The median income for a household in the town was $46,058, and the median income for a family was $53,750. Males had a median income of $38,089 versus $26,375 for females. The per capita income for the town was $22,085. 8.3% of the population and 5.7% of families were below the poverty line. Out of the total people living in poverty, 11.1% are under the age of 18 and 5.5% are 65 or older.
As of the census of 2000, there were 5,124 people, 2,297 households, and 1,134 families residing in the central settlement, or census-designated place (CDP). The population density was 2,645.1 people per square mile (1,019.8/km²). There were 2,359 housing units at an average density of 469.5 persons/km² (1,217.8 persons/sq mi). The racial makeup of the town was 93.89% White, 0.84% African American, 0.25% Native American, 2.75% Asian, 0.49% from other races, and 1.78% from two or more races. 1.99% of the population were Hispanic or Latino of any race.
There were 2,297 households out of which 24.6% had children under the age of 18 living with them, 36.0% were married couples living together, 9.7% have a woman whose husband does not live with her, and 50.6% were non-families. 32.8% of all households were made up of individuals and 7.1% had someone living alone who was 65 years of age or older. The average household size was 2.22 and the average family size was 2.86.
In the settlement the population was spread out with 19.5% under the age of 18, 17.3% from 18 to 24, 37.6% from 25 to 44, 17.3% from 45 to 64, and 8.3% who were 65 years of age or older. The median age was 31 years. For every 100 females there were 97.2 males. For every 100 females age 18 and over, there were 94.3 males.
The median income for a household is $40,561, and the median income for a family was $47,553. Males had a median income of $33,977 versus $24,506 for females. The per capita income for the town was $19,841. 10.2% of the population and 6.8% of families were below the poverty line. Out of the total people living in poverty, 14.4% are under the age of 18 and 5.5% are 65 or older.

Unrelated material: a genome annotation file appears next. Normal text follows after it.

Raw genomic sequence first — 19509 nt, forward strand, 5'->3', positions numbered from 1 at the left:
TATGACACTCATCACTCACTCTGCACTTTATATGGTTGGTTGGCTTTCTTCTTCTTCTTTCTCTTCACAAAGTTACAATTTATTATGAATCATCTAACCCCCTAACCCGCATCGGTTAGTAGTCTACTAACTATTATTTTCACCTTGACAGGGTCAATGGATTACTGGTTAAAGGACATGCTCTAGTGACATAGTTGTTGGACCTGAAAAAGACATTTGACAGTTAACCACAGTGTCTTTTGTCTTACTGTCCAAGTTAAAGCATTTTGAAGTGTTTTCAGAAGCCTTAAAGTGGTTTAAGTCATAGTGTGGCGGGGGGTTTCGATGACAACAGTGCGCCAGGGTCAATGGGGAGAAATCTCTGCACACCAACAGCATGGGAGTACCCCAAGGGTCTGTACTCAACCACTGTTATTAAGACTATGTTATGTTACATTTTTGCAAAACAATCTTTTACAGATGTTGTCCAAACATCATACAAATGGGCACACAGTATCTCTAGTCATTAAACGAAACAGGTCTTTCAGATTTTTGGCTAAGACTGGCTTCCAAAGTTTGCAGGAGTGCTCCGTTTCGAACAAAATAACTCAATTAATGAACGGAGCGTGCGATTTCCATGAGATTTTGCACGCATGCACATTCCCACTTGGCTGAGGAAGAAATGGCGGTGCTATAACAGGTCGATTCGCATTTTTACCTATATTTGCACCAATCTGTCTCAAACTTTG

- Emma Lenora Borden, murder trial witness in the trial of her younger sister Lizzie Andrew Borden
- John Brodhead, US congressman
- Wentworth Cheswell, first African-American elected to public office, justice of the peace
- Lynn Jennings, Olympic bronze medalist runner
- George W. Kittredge, US congressman
- Bill Morrissey, folk singer-songwriter
- Say Zuzu, band from Newmarket
- William B. Small, US congressman
- Henry Tufts, thief and autobiographer
Sites of interest
- "Town Council". newmarketnh.gov. Retrieved May 22, 2017.
- "Town Administrator". newmarketnh.gov. Retrieved May 22, 2017.
- "New Hampshire: 2010" (PDF). census.gov. United States Census Bureau. November 2012. Retrieved May 22, 2017.
- "Newmarket, NH - Community Profile". nhes.nh.gov. April 2017.
- Hislop, Christopher W. (2014). Images of America: Newmarket. Charleston, South Carolina: Arcadia Publishing. ISBN 9781467120869 – via Google Books.
- "Lamprey Rivers Mill History" (PDF). Lamprey River Advisory Committee. Retrieved May 22, 2017.
- "Corporate Fact Sheet" (PDF). timberland.com. October 24, 2016. Retrieved May 22, 2017.
- "Annual Estimates of the Resident Population for Incorporated Places: April 1, 2010 to July 1, 2015". census.gov. Retrieved July 2, 2016.
- "Census of Population and Housing". census.gov. Retrieved June 4, 2016.
- Shaughnessy, Dan (August 14, 1992). "She comes running home to open arms". Boston Globe. Boston. Retrieved October 24, 2016.
- Bliss, Gil (July 26, 2011). "Bill Morrissey, 59; folk artist traversed a range of emotions". Boston Globe. Boston. Retrieved October 24, 2016.
- Candee, Richard M. (1979). Newmarket Revisited, Looking at the Era of Industrial Growth (1820–1920) (PDF). Newmarket Service Club – via Newmarket Historical Society.
- Coolidge, A. J.; Mansfield, J. B. (1859). A History and Description of New England, General and Local. 1. Boston: Austin J. Coolidge. pp. 601–602 – via Google Books.
- George, Nellie Palmer (1932). Old Newmarket, New Hampshire: Historical Sketches. Exeter, New Hampshire: The News-Letter Press – via HathiTrust.
- Getchell, Sylvia Fitts (1976). Lamprey River Village: The Early Years. Newmarket Press. OCLC 2388715.
- Getchell, Sylvia Fitts (1984). The Tide Turns on the Lamprey: A History of Newmarket, N.H. self published. OCLC 57266609.
- Main Streets and Backroads: Newmarket, N.H. WCVB-TV. May 15, 2017. Retrieved May 22, 2017.
'New' has been part of its name for three centuries. Fitting, because today there are new restaurants, new businesses, and new life in Newmarket, New Hampshire.
|Wikimedia Commons has media related to Newmarket, New Hampshire.|
- Town of Newmarket official website
- Newmarket Channel 13, community access station via Town Hall Streams
- Newmarket School District
- Newmarket Public Library
- Newmarket profile at New Hampshire Economic and Labor Market Information Bureau
- Newmarket's Calvary Cemetery at Find a Grave
- Newmarket's Riverside Cemetery at Find a Grave